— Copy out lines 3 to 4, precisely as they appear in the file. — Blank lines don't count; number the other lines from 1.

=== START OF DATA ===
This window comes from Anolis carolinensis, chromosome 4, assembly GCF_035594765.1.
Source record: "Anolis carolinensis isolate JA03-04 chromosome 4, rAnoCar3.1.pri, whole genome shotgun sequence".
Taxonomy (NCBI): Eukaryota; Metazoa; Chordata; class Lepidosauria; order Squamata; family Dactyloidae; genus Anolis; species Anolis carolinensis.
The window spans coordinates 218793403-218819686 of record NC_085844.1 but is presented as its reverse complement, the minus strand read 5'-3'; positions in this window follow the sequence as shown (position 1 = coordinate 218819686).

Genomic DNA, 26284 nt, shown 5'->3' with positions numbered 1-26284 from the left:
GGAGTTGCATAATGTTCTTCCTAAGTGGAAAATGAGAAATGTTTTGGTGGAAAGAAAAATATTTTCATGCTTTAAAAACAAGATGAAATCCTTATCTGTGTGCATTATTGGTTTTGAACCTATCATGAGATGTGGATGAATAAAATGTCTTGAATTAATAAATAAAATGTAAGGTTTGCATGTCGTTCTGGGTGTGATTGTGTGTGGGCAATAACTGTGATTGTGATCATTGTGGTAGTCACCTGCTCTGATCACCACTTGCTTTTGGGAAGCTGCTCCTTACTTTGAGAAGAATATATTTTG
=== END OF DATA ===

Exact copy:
Taxonomy (NCBI): Eukaryota; Metazoa; Chordata; class Lepidosauria; order Squamata; family Dactyloidae; genus Anolis; species Anolis carolinensis.
The window spans coordinates 218793403-218819686 of record NC_085844.1 but is presented as its reverse complement, the minus strand read 5'-3'; positions in this window follow the sequence as shown (position 1 = coordinate 218819686).